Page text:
Peter Brantley -- October 23rd, 2012



Words have to be put in context. Last week, Skip Dye, Random House’s VP of Library and Academic Sales, was quoted in Library Journal as saying, “Random House’s often repeated, and always consistent position is this: when libraries buy their RH, Inc. ebooks from authorized library wholesalers, it is our position that they own them.” Along with many others, I had many questions about what RH meant by “own.” I wrote Mr. Dye directly, noting that the Internet Archive was able to cut a check as a registered California library to purchase books for Open Library. Mr. Dye returned my message, and yesterday we had a long conversation, running almost an hour. At the end of our discussion, I better understand how much ownership libraries have of Random House titles: Nada. Libraries don’t own anything. Read more...
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To Succeed at Work, Be a Dragon-bull | The Savvy Intern by YouTern

To Succeed at Work, Be a Dragon-bull | The Savvy Intern by YouTern



Image credit: DragoArt.com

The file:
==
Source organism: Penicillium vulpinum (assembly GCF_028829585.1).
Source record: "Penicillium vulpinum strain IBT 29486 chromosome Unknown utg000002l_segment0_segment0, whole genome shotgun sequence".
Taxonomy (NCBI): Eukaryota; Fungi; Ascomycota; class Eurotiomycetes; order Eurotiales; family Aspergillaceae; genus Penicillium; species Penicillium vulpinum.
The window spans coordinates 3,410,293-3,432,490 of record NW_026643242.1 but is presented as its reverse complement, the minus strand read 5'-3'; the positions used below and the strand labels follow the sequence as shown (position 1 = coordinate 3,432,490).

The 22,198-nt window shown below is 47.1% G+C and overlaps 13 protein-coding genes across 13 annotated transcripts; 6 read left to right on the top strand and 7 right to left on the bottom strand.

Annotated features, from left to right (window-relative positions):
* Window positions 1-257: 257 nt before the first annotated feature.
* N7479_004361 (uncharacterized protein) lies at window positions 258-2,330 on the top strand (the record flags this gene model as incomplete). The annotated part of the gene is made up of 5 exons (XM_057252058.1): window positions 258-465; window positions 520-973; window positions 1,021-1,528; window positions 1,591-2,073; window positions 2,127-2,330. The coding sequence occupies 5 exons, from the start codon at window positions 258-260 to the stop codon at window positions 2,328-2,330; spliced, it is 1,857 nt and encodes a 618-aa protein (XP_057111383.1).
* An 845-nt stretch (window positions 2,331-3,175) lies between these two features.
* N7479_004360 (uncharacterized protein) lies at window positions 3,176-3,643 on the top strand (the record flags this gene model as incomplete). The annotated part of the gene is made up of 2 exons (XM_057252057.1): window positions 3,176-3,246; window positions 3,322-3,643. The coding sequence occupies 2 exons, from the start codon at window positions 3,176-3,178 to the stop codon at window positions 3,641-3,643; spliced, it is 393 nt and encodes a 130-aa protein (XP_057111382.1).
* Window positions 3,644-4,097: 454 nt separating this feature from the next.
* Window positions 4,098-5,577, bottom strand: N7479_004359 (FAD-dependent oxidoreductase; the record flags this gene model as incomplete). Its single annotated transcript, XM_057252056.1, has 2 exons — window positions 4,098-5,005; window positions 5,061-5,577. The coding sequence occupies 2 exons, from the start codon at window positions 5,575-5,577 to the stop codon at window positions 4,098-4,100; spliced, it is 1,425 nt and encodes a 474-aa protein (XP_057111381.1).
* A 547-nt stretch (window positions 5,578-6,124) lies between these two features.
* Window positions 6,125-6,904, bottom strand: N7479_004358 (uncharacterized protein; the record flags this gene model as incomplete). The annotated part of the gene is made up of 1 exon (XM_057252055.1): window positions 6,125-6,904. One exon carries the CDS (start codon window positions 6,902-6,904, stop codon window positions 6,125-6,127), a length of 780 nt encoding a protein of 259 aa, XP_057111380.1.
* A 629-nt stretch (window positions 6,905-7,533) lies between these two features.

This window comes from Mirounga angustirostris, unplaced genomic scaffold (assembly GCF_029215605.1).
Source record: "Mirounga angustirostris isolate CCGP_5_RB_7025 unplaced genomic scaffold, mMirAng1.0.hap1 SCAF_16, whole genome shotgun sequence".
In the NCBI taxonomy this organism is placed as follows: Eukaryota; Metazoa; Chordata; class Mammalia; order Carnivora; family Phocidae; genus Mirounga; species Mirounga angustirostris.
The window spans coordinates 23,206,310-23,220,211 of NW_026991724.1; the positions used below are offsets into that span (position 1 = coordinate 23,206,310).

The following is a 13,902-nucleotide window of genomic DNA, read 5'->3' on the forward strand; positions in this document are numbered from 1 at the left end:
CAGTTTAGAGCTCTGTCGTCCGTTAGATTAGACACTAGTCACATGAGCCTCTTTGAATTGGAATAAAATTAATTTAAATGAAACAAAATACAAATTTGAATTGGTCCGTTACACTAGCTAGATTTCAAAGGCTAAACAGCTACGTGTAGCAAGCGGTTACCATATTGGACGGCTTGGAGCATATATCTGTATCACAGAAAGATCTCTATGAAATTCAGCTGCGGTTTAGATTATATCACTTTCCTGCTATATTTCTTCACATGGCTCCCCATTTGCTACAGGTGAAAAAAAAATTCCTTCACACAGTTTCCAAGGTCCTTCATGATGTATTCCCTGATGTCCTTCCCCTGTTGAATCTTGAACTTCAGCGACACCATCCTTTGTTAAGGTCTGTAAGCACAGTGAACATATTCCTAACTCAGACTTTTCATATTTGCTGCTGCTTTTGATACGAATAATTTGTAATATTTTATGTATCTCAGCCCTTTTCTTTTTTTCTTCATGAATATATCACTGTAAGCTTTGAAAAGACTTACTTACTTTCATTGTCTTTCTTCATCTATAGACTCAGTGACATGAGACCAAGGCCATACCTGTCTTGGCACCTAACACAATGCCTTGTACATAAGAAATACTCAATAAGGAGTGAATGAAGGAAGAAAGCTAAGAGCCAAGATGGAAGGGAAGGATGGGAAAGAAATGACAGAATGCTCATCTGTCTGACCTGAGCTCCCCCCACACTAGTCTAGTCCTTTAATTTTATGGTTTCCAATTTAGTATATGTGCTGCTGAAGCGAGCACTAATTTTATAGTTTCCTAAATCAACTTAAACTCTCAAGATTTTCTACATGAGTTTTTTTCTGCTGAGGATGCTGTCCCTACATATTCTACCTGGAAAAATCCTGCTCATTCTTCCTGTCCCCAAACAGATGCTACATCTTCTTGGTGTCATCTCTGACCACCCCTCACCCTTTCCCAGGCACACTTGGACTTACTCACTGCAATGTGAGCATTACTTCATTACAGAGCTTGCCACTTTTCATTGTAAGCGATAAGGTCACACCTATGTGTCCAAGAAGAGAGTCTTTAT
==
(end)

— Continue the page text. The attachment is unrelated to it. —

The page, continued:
As an intern, one of the best pieces of career advice I ever received was “Be a dragon-bull.”

For many, internships are the first step into the real world; unfortunately they sometimes provide a rude awakening. I had such an experience in my first major internship. As someone who had always succeeded in life, I had become overconfident. Read more.
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Why Teachers Are (And Aren’t) Using Educational Video Games | Edudemic

Why Teachers Are (And Aren’t) Using Educational Video Games | Edudemic: Why Teachers Are (And Aren’t) Using Educational Video Games


One of the more popular trends these days has been the influx of video games into education. They provide a user experience that’s familiar to most students, interactive, and usually quite fun. So it’s win-win, right?
See Also: The Powerful Role of Video Games In Learning
Not quite. A new infographic from Online Courses spells why teachers are (and aren’t) using video games in the classroom. The visual also breaks down key statistics you should know about. Here’s some of the key bits I found particularly interesting:

Key Takeaways

  • 18% of teachers use games in class on a daily basis.
  • 70% of young people think playing video games could be good for kids.
  • 95% of teachers use digital games that were created specifically for educational use.
  • A key benefit of video games is they break down tasks and allow learners to control their learning experience.